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Genetics. 2014 Jan;196(1):321-47. doi: 10.1534/genetics.113.156901. Epub 2013 Nov 15.

Genetics of adverse reactions to haloperidol in a mouse diallel: a drug-placebo experiment and Bayesian causal analysis.

Author information

1
Department of Genetics, University of North Carolina, Chapel Hill, North Carolina 27599-7264.

Abstract

Haloperidol is an efficacious antipsychotic drug that has serious, unpredictable motor side effects that limit its utility and cause noncompliance in many patients. Using a drug-placebo diallel of the eight founder strains of the Collaborative Cross and their F1 hybrids, we characterized aggregate effects of genetics, sex, parent of origin, and their combinations on haloperidol response. Treating matched pairs of both sexes with drug or placebo, we measured changes in the following: open field activity, inclined screen rigidity, orofacial movements, prepulse inhibition of the acoustic startle response, plasma and brain drug level measurements, and body weight. To understand the genetic architecture of haloperidol response we introduce new statistical methodology linking heritable variation with causal effect of drug treatment. Our new estimators, "difference of models" and "multiple-impute matched pairs", are motivated by the Neyman-Rubin potential outcomes framework and extend our existing Bayesian hierarchical model for the diallel (Lenarcic et al. 2012). Drug-induced rigidity after chronic treatment was affected by mainly additive genetics and parent-of-origin effects (accounting for 28% and 14.8% of the variance), with NZO/HILtJ and 129S1/SvlmJ contributions tending to increase this side effect. Locomotor activity after acute treatment, by contrast, was more affected by strain-specific inbreeding (12.8%). In addition to drug response phenotypes, we examined diallel effects on behavior before treatment and found not only effects of additive genetics (10.2-53.2%) but also strong effects of epistasis (10.64-25.2%). In particular: prepulse inhibition showed additivity and epistasis in about equal proportions (26.1% and 23.7%); there was evidence of nonreciprocal epistasis in pretreatment activity and rigidity; and we estimated a range of effects on body weight that replicate those found in our previous work. Our results provide the first quantitative description of the genetic architecture of haloperidol response in mice and indicate that additive, dominance-like inbreeding and parent-of-origin effects contribute strongly to treatment effect heterogeneity for this drug.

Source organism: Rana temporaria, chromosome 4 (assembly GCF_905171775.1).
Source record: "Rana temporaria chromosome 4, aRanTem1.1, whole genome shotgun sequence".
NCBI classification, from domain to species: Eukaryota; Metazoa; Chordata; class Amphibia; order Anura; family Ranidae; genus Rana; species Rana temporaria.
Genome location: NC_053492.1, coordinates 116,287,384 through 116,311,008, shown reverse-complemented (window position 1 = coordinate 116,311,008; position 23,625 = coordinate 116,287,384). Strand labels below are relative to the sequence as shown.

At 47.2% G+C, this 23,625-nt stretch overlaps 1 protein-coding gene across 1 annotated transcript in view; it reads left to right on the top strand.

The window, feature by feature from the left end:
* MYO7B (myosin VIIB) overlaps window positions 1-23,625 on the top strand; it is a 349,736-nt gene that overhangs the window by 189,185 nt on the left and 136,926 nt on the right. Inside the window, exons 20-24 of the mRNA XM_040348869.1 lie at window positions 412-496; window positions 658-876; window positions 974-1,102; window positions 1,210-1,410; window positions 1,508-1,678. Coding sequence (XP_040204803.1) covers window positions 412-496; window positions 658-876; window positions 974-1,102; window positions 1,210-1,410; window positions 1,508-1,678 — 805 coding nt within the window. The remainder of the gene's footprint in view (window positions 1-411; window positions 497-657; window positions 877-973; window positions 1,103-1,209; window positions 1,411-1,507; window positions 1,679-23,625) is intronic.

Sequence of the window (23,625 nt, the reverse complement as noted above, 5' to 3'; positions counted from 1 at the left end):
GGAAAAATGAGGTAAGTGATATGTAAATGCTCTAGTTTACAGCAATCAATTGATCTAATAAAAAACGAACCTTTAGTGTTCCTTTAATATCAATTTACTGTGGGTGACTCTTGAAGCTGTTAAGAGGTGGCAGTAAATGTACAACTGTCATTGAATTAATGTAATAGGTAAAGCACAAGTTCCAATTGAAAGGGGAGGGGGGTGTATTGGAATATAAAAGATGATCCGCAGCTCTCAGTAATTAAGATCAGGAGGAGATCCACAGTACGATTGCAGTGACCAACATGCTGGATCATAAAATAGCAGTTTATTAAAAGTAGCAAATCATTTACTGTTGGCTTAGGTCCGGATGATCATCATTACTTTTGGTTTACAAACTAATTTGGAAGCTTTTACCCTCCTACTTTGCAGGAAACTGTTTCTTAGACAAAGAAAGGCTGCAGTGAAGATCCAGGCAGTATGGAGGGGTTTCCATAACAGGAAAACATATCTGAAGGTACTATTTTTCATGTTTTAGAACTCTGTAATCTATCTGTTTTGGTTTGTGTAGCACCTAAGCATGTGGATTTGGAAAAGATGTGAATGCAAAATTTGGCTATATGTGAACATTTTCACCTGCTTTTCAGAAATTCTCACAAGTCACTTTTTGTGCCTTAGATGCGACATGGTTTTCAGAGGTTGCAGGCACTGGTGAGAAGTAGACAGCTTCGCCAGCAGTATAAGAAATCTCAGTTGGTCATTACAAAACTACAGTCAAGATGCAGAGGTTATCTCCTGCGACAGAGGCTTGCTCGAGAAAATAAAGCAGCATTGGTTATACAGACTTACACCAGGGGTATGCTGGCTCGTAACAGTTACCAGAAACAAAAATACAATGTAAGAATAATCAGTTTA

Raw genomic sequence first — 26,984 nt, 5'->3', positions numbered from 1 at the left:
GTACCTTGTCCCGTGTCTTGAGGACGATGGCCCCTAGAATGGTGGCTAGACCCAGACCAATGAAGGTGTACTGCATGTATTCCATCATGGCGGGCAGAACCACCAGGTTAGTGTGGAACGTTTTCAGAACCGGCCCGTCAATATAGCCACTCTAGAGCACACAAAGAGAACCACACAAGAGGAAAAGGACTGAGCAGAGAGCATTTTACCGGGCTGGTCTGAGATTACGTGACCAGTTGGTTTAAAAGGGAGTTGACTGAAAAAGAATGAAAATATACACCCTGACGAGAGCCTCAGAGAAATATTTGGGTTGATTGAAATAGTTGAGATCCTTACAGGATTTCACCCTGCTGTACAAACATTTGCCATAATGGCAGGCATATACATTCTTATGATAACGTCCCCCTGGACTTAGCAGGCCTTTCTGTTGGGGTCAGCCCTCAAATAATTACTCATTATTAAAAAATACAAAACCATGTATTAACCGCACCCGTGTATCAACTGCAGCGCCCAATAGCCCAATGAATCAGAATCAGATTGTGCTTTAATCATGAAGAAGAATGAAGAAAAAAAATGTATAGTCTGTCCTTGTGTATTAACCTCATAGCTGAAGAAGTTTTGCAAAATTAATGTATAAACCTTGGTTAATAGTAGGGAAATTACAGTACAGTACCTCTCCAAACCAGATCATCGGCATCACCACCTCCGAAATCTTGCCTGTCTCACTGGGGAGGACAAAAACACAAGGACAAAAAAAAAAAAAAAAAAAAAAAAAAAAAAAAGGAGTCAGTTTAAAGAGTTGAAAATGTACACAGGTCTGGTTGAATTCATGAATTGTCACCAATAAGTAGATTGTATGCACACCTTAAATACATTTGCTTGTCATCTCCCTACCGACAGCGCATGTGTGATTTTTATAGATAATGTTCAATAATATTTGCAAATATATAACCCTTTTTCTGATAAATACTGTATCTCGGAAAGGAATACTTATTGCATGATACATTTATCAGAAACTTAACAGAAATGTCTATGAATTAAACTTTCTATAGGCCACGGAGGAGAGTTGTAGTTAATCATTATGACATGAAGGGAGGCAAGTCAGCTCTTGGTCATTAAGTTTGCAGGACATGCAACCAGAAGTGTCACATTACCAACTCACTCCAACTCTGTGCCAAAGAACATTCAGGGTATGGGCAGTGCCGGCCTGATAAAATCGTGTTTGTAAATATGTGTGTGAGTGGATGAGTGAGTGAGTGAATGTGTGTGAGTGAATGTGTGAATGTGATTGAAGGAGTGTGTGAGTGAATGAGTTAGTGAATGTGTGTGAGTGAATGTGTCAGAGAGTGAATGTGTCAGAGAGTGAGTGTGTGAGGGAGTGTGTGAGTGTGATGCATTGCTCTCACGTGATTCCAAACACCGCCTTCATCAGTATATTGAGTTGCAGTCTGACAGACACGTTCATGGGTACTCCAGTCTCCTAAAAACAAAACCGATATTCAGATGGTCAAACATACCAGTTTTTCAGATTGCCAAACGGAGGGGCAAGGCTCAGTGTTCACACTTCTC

KEYWORDS:

Collaborative Cross; MCMC; causal modeling; haloperidol; iallel; inbred strains; pharmacogenetics; treatment effect heterogeneity

PMID:
24240528
PMCID:
PMC3872195
DOI:
10.1534/genetics.113.156901
[Indexed for MEDLINE]
Free PMC Article

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